Add like
Add dislike
Add to saved papers

Gender differences in concussion-related knowledge, attitudes and reporting behaviors of varsity athletes.

BACKGROUND: Concussion is a pathophysiological process that occurs due to a traumatic biomechanical force. Concussions are an "invisible" and common traumatic brain injury with symptoms that may be underestimated. This necessitates fundamental improvements in public knowledge specifically addressing young university athletes and different genders. This cross-sectional study aimed to explore the possibility of gender differences with respect to university student athletes' concussion knowledge, attitude and reporting behaviors. We hypothesized that there should be no significant difference in concussion knowledge among male and female student athletes; however, females would show a more positive attitude and more reporting behaviors than male student athletes.

METHODS: Overall, 115 university athlete students completed a survey questionnaire; we eliminated some participants based on required inclusion criteria of Rosenbaum Concussion Knowledge and Attitude Survey-student version (RoCKAS-ST). Our final analysis consisted of 96 participants: 20 males (mean age 21.15 years) and 75 females (mean age 22.36 years). This study included questions about the athletes' given reasons for reporting or not reporting a concussion. Additionally, 33 RoCKAS-ST questions on Concussion Knowledge Index (CKI) with fair test-retest reliability (r=0.67) and 15 items on Concussion Attitude Index (CAI) with satisfactory test-retest reliability (r=0.79) were provided.

RESULTS: Males reported more sources for learning about concussions and more sport-related reasons for reporting a concussion than females (P<0.05). Both genders provided equal numbers of reasons for neglecting a concussion report or not disclosing a concussion for the sake of others (i.e., family, teammates or the coach). Out of 16 given reasons for not reporting a concussion, males significantly chose sport-related reasons over female athletes (P<0.05). Additionally, by looking at the two components of RoCKAS-ST, the independent t-test results showed no significant gender-based differences in concussion knowledge and attitude indices (P>0.05). Nevertheless, females were less optimistic about evaluating other athletes' attitude over concussion reporting (P<0.05).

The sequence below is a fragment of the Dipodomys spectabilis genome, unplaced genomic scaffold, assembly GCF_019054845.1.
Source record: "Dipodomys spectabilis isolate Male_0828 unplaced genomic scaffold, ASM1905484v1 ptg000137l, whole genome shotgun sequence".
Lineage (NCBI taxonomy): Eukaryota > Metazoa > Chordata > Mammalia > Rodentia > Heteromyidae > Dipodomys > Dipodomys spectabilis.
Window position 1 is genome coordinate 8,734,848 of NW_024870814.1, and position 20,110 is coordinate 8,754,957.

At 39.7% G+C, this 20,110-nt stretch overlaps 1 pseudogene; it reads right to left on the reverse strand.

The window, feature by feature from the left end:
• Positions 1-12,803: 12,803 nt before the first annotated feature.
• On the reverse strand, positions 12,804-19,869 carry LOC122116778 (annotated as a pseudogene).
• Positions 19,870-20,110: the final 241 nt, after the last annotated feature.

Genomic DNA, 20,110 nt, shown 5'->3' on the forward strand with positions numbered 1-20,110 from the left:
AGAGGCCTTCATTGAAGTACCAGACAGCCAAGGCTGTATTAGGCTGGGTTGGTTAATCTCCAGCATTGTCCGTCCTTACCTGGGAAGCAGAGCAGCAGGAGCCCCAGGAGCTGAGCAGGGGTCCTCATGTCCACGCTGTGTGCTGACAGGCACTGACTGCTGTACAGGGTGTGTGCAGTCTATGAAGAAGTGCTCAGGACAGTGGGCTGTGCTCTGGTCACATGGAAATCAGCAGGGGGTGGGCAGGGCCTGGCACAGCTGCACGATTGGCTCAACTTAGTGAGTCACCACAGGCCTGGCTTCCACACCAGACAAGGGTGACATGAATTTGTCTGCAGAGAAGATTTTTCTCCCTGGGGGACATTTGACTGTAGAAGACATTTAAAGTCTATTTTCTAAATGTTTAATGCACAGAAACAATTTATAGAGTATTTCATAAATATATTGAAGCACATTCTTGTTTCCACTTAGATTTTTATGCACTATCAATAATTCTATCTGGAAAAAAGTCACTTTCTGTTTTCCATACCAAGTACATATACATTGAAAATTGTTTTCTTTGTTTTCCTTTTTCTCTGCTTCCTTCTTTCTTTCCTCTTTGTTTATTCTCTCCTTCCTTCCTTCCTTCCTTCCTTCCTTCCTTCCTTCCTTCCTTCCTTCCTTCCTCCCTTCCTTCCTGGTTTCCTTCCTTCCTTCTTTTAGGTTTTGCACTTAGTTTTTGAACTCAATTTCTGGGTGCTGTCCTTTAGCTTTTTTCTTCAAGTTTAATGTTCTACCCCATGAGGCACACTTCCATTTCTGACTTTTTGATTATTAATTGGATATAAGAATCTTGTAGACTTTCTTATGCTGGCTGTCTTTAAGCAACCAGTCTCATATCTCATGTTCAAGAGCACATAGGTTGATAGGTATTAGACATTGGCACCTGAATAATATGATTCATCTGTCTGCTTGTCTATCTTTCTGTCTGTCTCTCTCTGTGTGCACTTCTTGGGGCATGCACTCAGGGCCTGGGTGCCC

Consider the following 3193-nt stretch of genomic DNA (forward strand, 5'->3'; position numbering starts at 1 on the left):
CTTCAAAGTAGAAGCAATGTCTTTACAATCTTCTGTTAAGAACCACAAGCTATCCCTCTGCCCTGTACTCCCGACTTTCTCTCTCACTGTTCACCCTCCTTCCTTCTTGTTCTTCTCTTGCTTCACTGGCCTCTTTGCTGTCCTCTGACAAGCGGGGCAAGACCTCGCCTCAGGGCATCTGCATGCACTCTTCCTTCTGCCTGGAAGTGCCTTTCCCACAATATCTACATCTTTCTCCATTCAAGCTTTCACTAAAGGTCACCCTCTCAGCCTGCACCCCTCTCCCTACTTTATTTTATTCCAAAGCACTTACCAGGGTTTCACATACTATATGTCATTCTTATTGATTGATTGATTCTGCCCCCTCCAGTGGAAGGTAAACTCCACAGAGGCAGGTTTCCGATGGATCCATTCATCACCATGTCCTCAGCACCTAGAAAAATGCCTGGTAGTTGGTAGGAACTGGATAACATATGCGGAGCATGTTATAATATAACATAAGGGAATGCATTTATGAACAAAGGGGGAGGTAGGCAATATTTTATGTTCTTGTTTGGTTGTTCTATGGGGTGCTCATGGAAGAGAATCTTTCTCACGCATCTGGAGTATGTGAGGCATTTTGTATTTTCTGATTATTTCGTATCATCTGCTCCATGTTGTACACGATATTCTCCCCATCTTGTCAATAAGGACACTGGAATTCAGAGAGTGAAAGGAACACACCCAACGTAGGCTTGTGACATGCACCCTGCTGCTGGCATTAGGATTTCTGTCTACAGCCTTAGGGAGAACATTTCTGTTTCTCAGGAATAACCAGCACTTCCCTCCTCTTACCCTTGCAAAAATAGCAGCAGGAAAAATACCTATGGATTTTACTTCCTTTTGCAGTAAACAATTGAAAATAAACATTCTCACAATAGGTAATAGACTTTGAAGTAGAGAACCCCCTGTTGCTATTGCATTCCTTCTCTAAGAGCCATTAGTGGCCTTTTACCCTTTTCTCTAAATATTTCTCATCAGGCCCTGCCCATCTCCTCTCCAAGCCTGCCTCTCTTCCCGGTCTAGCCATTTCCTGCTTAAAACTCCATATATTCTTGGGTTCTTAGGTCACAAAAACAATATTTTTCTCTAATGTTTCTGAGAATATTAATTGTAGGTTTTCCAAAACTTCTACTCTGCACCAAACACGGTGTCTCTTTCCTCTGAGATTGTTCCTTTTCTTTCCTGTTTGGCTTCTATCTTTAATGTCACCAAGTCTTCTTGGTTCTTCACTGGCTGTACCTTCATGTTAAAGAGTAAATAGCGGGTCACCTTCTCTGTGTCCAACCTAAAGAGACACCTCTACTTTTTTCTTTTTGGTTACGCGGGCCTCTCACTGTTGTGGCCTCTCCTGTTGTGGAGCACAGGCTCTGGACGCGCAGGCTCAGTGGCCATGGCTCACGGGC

CONCLUSIONS: Our study indicated that concussion knowledge is not gender biased among Canadian university athletes; however, more investigation is required to learn how safe environments for concussion disclosure could encourage reporting the symptoms in varsity athletes, especially in males who are more susceptible to not reporting a concussion to not miss their sport-related goals.

Full text links

We have located links that may give you full text access.
Can't access the paper?
Try logging in through your university/institutional subscription. For a smoother one-click institutional access experience, please use our mobile app.

Related Resources

For the best experience, use the Read mobile app

Mobile app image

Get seemless 1-tap access through your institution/university

For the best experience, use the Read mobile app

All material on this website is protected by copyright, Copyright © 1994-2024 by WebMD LLC.
This website also contains material copyrighted by 3rd parties.

By using this service, you agree to our terms of use and privacy policy.

Your Privacy Choices Toggle icon

You can now claim free CME credits for this literature searchClaim now

Get seemless 1-tap access through your institution/university

For the best experience, use the Read mobile app